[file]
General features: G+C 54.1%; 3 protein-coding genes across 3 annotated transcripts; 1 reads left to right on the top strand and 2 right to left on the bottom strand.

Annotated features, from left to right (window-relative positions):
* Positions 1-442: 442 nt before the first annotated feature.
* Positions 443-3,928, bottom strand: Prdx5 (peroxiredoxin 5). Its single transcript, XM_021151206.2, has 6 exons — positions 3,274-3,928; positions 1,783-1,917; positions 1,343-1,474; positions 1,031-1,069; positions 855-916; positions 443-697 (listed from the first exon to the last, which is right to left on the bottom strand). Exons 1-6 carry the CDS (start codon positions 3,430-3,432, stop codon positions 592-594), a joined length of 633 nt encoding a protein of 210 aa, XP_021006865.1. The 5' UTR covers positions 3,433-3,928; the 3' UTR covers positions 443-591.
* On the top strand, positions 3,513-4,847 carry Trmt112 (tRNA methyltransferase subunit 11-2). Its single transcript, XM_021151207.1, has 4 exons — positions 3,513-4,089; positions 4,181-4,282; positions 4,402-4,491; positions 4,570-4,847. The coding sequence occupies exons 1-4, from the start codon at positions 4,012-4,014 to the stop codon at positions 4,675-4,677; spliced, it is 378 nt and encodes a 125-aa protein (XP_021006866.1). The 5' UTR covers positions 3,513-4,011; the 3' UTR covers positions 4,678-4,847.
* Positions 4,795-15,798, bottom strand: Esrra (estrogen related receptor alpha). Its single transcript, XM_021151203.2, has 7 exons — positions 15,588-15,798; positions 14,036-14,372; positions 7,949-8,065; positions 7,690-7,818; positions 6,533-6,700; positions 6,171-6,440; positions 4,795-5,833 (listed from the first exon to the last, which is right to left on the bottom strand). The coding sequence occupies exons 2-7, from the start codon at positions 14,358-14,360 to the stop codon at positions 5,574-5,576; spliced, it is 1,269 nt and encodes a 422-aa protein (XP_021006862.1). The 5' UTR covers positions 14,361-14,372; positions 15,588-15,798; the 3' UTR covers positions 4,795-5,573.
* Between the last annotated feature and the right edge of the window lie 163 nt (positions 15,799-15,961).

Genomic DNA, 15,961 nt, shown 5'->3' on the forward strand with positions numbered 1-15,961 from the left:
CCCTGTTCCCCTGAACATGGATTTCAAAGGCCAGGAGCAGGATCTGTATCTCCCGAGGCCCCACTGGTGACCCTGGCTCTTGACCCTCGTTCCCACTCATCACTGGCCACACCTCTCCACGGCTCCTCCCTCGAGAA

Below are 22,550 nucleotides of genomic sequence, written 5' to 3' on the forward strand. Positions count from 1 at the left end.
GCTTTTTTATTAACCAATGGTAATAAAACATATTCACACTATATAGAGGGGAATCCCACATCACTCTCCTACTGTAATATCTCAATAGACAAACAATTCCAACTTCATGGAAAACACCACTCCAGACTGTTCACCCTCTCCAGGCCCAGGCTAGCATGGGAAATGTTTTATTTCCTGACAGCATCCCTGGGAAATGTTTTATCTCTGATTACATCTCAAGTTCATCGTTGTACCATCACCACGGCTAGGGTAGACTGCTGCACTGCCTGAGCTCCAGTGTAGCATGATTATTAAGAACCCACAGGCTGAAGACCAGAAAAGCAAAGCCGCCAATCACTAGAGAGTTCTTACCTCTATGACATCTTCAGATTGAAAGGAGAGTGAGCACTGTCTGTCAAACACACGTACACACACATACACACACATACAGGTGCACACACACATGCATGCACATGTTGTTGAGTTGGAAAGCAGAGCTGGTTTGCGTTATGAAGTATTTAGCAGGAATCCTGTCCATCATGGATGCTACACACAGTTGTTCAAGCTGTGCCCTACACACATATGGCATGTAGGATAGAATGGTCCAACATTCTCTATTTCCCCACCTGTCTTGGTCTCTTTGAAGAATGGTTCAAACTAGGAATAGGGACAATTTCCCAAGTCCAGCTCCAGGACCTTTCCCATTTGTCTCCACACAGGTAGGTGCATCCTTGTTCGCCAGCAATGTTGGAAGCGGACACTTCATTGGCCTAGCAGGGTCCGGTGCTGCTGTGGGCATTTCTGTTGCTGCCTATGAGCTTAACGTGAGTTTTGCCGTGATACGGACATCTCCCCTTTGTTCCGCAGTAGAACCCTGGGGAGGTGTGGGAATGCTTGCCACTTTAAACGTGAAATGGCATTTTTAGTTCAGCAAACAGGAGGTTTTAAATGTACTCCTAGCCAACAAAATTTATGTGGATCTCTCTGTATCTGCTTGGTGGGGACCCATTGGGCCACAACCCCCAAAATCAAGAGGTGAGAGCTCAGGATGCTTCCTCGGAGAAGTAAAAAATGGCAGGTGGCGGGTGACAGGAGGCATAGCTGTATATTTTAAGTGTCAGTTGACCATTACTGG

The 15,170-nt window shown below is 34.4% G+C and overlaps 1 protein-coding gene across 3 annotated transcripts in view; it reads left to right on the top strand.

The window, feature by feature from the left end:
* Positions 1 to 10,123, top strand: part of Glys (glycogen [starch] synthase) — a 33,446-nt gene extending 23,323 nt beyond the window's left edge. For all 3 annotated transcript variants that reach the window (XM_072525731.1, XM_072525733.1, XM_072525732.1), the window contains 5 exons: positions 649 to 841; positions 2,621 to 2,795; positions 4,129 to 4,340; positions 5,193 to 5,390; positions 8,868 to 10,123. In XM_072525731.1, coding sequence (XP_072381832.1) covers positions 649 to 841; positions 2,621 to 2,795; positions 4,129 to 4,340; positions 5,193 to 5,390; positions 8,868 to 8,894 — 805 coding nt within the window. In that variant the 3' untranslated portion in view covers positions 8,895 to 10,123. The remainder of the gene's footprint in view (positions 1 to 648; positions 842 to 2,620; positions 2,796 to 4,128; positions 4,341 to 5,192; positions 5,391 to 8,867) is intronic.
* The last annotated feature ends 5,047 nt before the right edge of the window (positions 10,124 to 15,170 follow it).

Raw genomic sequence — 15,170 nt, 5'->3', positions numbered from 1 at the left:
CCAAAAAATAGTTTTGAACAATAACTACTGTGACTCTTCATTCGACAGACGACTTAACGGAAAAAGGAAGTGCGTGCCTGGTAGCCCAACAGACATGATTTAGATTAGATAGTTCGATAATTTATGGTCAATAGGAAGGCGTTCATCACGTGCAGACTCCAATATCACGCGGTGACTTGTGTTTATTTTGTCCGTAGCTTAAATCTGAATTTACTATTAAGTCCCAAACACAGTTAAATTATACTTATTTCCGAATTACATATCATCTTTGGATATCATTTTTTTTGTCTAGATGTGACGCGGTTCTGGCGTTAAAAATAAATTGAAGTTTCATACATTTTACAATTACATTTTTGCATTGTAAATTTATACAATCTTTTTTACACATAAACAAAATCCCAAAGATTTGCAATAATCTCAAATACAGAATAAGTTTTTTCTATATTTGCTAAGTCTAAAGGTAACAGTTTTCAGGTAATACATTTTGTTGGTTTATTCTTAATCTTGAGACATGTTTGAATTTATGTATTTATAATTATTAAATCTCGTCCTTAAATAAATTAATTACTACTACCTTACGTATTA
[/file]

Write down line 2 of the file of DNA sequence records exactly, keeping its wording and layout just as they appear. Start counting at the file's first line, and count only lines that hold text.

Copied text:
Annotated features, from left to right (window-relative positions):